To play the 4-6-0 formation effectively as Spain do, you need to have the right players in the team. Spain can do it because their midfielders are a) so talented and b) are well schooled in the short, one touch passing possession football. Other teams would certainly be less effective. For instance, could you see England employing a 4-6-0 formation with the midfield they have at their disposal?

    • James Vernon profile imageAUTHOR

      James Vernon 

      6 years ago from UK

      Thanks for the comment Richard. Yes i was saying here that teams should always play to their strengths, but i wouldn't be surprised if some teams try to play without forwards even if it doesn't suit them at all.

    • James Vernon profile imageAUTHOR

      James Vernon 

      6 years ago from UK

      Thanks for the comment CyclingFitness. I hope not many teams try to play that way because they don't have the players but i wouldn't be surprised if they do.

    • James Vernon profile imageAUTHOR

      James Vernon 

      6 years ago from UK

      Thanks for the comment mandar. Yes i agree. I don't think many have got the players to play that way but i still think some will try to.

    • James Vernon profile imageAUTHOR

      James Vernon 

      6 years ago from UK

      Thanks for commenting CCahill. Yes i just think some teams will have a go at different formations whether they've got the players for it or not.

    • CCahill profile image

      CCahill 

      6 years ago from England

      a 9-0-1 lol seriously!?

      I take it your a Nottingham fan CyclingFitness, when was that madness? I take it; it was unsuccessful then ?

    • profile image

      Richard-Murray 

      6 years ago

      CCahill said it best, play to your strengths. If anything, managers that try to follow Spain show they weren't looking at the Euros. Italy displayed the counter already. Play to your strengths and the weaknesses of the opponent system and have contingency systems for sudden changes by opposing managers and unforseen injuries and red cards. That is the basic plan of every manager. Second, the 46 requires midfielders who play with each other alot. France's national team could play a 46 but the midfielders would look poorer because midfield connections require time between players to become seamless. It is in that seamlessness that the 46 works. It is dangerous expecting in one summer for a bunch of midfielders to play the 46 as seamless as Barca midfielded Spain do. Lastly, playing to one system has one great flaw, it is obvious. A good manager wants the ability to tweak their club. National sides may not need that as much since they dont play as many games, but club sides require tweaks for the multitude of events during a season. A club side must always play with center forwards, central midfielders and center defenders.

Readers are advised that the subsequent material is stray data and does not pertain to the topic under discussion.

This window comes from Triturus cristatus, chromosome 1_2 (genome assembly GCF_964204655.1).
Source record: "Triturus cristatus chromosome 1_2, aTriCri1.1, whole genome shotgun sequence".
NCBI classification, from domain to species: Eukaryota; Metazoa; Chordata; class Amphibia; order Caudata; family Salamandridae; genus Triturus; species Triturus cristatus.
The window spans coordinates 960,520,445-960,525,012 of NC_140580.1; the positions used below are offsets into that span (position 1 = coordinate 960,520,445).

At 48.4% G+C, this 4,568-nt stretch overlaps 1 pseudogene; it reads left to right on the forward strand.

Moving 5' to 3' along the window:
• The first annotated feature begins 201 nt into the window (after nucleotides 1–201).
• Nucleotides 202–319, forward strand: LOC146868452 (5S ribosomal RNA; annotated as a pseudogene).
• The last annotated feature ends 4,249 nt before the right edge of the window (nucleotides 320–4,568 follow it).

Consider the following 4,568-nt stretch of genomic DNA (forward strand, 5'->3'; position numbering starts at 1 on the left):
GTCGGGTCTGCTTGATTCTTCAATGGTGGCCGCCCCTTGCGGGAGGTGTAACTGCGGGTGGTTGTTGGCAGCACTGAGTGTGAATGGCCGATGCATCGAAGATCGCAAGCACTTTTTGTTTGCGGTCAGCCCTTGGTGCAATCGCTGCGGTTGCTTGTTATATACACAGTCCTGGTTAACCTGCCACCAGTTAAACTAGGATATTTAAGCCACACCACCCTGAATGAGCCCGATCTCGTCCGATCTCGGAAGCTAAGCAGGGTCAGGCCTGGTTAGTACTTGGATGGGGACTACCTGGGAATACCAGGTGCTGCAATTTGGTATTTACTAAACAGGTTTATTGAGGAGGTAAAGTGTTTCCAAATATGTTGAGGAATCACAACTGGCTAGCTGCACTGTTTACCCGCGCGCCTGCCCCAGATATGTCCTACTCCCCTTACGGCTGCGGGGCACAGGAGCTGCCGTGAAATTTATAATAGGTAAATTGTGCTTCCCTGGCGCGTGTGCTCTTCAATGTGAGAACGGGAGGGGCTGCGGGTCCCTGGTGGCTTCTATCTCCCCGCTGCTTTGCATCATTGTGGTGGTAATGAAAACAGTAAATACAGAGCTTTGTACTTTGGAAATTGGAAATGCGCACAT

• CyclingFitness profile image

      Liam Hallam 

      6 years ago from Nottingham UK

      At present Spain are probably the only team in the world that could play such a game but the absence of their main forward in David Villa kind of forced it on them.

      We watched nottingham forest play a 9-0-1 formation under Gary Megson for a season and that was like watching paint dry so it doesn't always work. Megson was also a shockingly bad manager

    • mandarmk9 profile image

      Mandar Karandikar 

      6 years ago from Ratlam, India

      A very informative and well researched hub. But I don't think teams will follow Spain because it has the greatest midfielders, and simply doesn't need forwards!

      :) Mandar

    • CCahill profile image

      CCahill 

      6 years ago from England

      Yeah some great points, i can only guess that it wont work for many teams but wouldnt be suprised if they didnt try it none-the-less, Brendan Rogers with Liverpool probably the first in line to try it.

      I think the 4-6-0 was tailored towards Spain's own strengths, teams would be better to find formations and strategies which work to their own strengths.